> If you spread the mics wide (say 135 degrees) nearly everything in the
    > stereo field is between the microphones (right of left and left of right)
    > effectively narrowing the stereo field leaving the speakers.
    >
    > Two "buts"
    >
    > 1) Wide stereo field requires a mic with good off-axis response. I use
    > Schoeps.
    > 2) If you keep narrowing the angle, the effect eventually collapses to
    > mono.
    >
    > I heard someone mention this phenomenon a while back on RAP and didn't
    > believe it until I tried it.

    Hmmm. If narrowing the angle leads to mono, and widening the angle
    eventually reduces the stereo effect as well, then there must be some
    theoretically optimal angle for maximum stereo effect. Is that the
    "official" 110 degrees that is often associated with ORTF? Intuitively,
    I would expect it to be smaller than that.
  9. Archived from groups: rec.audio.pro (More info?)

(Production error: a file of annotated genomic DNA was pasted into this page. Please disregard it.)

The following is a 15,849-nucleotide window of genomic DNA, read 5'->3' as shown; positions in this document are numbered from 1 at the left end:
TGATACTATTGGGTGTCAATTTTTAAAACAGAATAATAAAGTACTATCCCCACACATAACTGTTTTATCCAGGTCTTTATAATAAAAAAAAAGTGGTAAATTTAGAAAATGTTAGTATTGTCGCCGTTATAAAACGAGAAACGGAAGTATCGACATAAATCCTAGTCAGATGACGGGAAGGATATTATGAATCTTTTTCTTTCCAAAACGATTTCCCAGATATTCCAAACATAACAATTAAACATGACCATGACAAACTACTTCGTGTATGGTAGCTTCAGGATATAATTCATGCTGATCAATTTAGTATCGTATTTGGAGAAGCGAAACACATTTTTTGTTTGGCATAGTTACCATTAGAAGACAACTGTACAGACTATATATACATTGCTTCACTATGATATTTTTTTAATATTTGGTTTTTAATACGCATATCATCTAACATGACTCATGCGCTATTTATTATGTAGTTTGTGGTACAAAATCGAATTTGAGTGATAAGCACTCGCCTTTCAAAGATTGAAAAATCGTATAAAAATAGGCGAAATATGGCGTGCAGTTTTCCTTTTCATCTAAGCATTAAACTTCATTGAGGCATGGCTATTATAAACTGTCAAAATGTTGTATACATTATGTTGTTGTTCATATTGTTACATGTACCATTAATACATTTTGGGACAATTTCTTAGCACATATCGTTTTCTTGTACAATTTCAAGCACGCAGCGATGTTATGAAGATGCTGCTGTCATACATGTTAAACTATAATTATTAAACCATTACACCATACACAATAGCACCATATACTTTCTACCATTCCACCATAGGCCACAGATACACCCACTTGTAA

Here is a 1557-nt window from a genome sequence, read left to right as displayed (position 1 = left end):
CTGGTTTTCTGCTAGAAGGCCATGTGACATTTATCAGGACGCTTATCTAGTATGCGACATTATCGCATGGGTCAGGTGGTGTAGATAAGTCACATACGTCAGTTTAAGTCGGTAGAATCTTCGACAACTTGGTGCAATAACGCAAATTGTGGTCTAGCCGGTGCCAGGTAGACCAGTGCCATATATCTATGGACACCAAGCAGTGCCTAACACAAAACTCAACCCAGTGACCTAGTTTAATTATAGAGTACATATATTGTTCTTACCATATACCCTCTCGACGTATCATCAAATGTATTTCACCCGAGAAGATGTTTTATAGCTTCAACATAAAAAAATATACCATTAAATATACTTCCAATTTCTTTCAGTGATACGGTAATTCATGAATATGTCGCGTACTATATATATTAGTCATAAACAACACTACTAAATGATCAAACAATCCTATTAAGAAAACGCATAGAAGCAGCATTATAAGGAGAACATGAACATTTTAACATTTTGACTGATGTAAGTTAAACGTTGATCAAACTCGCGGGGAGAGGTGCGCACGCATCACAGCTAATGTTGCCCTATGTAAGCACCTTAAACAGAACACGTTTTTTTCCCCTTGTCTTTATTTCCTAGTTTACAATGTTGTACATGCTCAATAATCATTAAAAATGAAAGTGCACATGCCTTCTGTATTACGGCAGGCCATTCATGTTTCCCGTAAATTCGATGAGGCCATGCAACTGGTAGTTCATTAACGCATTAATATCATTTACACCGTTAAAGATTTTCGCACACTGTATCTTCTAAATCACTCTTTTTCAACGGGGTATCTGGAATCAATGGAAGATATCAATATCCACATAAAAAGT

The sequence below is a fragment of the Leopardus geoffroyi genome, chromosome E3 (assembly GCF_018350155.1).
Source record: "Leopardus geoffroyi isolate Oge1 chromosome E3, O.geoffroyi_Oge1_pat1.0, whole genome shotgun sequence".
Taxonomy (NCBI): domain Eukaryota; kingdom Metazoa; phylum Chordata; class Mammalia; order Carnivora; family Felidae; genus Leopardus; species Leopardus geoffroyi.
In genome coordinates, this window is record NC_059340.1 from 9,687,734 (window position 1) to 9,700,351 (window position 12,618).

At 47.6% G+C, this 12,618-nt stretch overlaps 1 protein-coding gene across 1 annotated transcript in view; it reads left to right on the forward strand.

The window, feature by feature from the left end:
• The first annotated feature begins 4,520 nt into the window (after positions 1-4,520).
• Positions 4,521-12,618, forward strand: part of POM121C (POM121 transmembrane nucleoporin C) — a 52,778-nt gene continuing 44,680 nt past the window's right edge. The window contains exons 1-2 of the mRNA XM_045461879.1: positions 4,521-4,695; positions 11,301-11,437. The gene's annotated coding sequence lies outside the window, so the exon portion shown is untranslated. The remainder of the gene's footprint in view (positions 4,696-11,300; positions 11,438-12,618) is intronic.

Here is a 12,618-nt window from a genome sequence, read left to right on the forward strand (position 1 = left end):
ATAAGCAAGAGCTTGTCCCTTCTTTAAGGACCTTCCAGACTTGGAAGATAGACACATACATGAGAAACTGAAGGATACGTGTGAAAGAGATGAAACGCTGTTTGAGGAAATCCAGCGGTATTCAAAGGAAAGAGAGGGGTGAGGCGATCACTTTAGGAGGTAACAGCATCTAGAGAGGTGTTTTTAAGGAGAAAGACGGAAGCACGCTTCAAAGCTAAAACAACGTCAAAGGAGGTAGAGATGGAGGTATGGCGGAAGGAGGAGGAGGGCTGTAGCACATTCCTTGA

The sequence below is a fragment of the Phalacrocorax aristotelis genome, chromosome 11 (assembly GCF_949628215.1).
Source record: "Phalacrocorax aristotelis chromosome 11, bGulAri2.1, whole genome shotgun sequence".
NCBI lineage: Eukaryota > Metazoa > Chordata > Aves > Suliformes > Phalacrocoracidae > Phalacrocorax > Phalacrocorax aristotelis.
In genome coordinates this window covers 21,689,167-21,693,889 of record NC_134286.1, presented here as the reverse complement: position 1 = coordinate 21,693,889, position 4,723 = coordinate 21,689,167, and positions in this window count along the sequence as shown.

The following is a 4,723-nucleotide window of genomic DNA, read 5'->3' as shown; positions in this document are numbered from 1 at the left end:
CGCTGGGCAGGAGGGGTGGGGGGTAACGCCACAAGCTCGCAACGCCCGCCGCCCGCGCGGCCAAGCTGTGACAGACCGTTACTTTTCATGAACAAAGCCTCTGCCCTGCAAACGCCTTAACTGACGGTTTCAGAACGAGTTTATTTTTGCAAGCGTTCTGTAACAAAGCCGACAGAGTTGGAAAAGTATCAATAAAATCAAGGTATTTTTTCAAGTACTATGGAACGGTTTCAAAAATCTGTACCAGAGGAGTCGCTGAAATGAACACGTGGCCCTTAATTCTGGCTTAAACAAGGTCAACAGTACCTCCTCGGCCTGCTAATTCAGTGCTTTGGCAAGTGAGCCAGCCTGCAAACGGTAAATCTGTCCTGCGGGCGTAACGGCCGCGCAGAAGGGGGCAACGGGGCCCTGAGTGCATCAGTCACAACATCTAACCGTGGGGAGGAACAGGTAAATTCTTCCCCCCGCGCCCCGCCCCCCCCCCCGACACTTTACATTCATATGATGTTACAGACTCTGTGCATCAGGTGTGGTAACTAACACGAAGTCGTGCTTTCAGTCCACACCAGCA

>
    > I heard someone mention this phenomenon a while back on RAP and didn't
    > believe it until I tried it.

    I too must verify to believe! I have been using ORTF for drum OH and
    have been getting good results. This new theory will definitely alter
    how I tweak mic positioning on my next drum tracking session.
  10. Archived from groups: rec.audio.pro (More info?)

    In article <b6b7a391.0409261539.65e57fcd@posting.google.com>,
    TYY <tyler@dhiw.com> wrote:
    >Pointing them farther away from each other centers the
    >> signal. Pointing them more toward the center widens the stereo field.
    >
    >This seems counter-intuitive to me. Care to explain?

    Greater differences between channels gives you a wider soundfield.

    Pointing them both together gives you mono.
    --scott
    --
    "C'est un Nagra. C'est suisse, et tres, tres precis."
  11. Archived from groups: rec.audio.pro (More info?)

    Look at this

    http://www.microphone-data.com/pdfs/Stereo%20zoom.pdf

    Jean-Marie Mathieu
  12. Archived from groups: rec.audio.pro (More info?)

    This is still not making sense to me, especially if I use logic in
    addition to intuition.


    The narrower the angle between the mics, the more sound information
    will be shared between the two mics (assuming cardioid mics, of
    course), and the image should be narrower. A more obtuse angle between
    the mics would result in greater difference in what the mic is seeing,
    giving a wider image, no?